Cape Town, South Africa Travel Guide

by on March 30th, 2014
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Since the decade after Columbus discovered America, first the Dutch, then the Portuguese, then the English colonized South Africa. Today it’s an independent nation, and the capital city is Cape Town. With a population of more than 3 million, Cape Town is a major metropolis with thriving commerce, night life, sports, hotels, restaurants and some of the most beautiful scenery in the world.

I’ve traveled there several times and find it a vibrant, exciting city with scenery and cafes as exciting as in Paris, the themes and neighborhoods are as varied as they are in New York, and its shopping and night life are as glittering as in London. I even discovered a very cool South African music artist, Weez, and his powerful music provides a great soundtrack for this cool city.

As in Australia and New Zealand, you’ll experience South African summer from November through January. Cape Town’s very mild winters are from the beginning of June to end of August. The best time to visit, especially for surfers, is in summer’s early November.

How to get to Cape Town
Cape Town International Airport, the next largest in South Africa to Johannesburg, schedules both domestic and international flights. Cape Town has direct flights to most cities in South Africa, as well as a number of international destinations.

Kirstenbosch National Botanical Gardens
The gardens are considered the most extensive and attractive in Africa. It’s in a beautiful natural setting, lined by the backdrop of Table Mountain. Spend a day there where you can view more than 7,000 species of plants and flowers. The best time to go is in early November, when the springtime blooms are at their most spectacular. This is one of my favorite places to spend a relaxing afternoon.

Kirstenbosch National Botanical Gardens
Rhodes Drive, Newlands, Cape Town

Surfing the Cape Peninsula South
Surfing at Cape Town beaches is some of the best in the world. The annual Red Bull Big Wave Africa competition during three weeks in May features great surfers, and offers exciting viewing for visitors and locals from all over South Africa. There are many choices of great surfing locations on Cape Town beach areas, including the famed Dungeons.

Table Mountain
With its hulking presence and trademark flat top, Table Mountain is synonymous with Cape Town and its natural beauty. There are many great hiking trails that will take you up the mountain. For the easy way, riding the Aerial Cable Way gives equally great views of the surrounding city and coastal beaches. As you ascend Table Mountain, you get a feeling of calm and peace. The cost: $12 adults and $9 for children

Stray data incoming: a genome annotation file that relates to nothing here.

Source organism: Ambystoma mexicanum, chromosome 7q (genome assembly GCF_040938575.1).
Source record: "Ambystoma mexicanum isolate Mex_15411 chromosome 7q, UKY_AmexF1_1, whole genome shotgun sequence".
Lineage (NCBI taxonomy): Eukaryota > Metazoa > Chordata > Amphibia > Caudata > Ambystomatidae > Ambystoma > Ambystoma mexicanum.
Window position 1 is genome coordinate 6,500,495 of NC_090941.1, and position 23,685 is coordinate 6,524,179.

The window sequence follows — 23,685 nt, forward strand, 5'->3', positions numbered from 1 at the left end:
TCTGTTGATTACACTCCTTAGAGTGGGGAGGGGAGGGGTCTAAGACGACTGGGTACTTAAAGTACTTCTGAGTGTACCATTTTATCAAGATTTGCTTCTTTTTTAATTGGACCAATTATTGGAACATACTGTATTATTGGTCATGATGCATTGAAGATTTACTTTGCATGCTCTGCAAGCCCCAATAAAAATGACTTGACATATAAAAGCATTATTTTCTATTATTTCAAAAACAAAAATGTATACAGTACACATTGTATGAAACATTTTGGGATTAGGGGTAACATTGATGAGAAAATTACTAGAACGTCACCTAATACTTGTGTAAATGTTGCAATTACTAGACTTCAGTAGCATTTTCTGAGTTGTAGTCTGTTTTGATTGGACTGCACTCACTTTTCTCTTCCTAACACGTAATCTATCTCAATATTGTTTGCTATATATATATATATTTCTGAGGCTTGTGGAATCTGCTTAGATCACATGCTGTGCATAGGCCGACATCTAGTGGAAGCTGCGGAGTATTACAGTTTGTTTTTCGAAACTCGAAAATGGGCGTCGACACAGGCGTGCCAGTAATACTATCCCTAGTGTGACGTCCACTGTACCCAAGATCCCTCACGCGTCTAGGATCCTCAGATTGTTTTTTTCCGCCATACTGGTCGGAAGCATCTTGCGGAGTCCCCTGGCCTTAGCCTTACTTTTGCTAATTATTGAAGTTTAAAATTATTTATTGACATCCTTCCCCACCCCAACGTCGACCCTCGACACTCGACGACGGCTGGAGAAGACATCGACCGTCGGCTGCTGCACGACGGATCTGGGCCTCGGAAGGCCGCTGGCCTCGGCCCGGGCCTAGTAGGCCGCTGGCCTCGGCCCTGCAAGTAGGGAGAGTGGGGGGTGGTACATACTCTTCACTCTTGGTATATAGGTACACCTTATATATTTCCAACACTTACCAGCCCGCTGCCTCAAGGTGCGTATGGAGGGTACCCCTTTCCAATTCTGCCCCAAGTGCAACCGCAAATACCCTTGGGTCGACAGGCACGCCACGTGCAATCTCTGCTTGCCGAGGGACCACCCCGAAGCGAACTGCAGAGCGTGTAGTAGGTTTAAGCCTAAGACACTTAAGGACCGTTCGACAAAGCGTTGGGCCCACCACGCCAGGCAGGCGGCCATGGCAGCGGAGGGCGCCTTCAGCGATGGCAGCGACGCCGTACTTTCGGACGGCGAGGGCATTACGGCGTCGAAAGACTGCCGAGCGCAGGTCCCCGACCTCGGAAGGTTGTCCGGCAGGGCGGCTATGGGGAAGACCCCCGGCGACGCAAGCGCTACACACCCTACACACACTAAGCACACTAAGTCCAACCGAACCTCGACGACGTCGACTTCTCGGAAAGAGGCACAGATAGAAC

Across the bay is Robben Island, once an infamous prison during South Africa’s apartheid years, and now a museum and a place I found incredibly moving. As you learn on the tour, former prisoner and later president of the republic, Nelson Mandella, said he used to look over at Table Mountain from his cell. To him it meant some day gaining his release and freedom for himself and his whole nation.

Long Street
For more than a century, Long Street is where Cape Town natives and savvy visitors come to play and stay. The area has a Greenwich Village-type vibe, mixed with a little of Los Angeles’ Silver Lake and it all works. It’s a one-way thoroughfare that goes from the ocean-side wharves to the foothills of the mountains. During daylight, visitors can browse chic stores, art galleries, Parisian-style outdoor coffee shops and all types of ethnic restaurants. When the sun goes down on Long Street, the clubs and bars invite patrons with an eclectic variety of entertainment.

I have to always recommend my favorite, Aubergine, truly one of the best restaurants I’ve even visited. They take fine dining to the next level, cooking amazing dishes using the finest, locally sourced ingredients. They also have a great wine selection, including some of South Africa’s finest vintages.

Gardens 8001
Cape Town

F. Michael Sherman is a world traveler and editor of the travel blog You can also follow him on twitter, @thefredsherman

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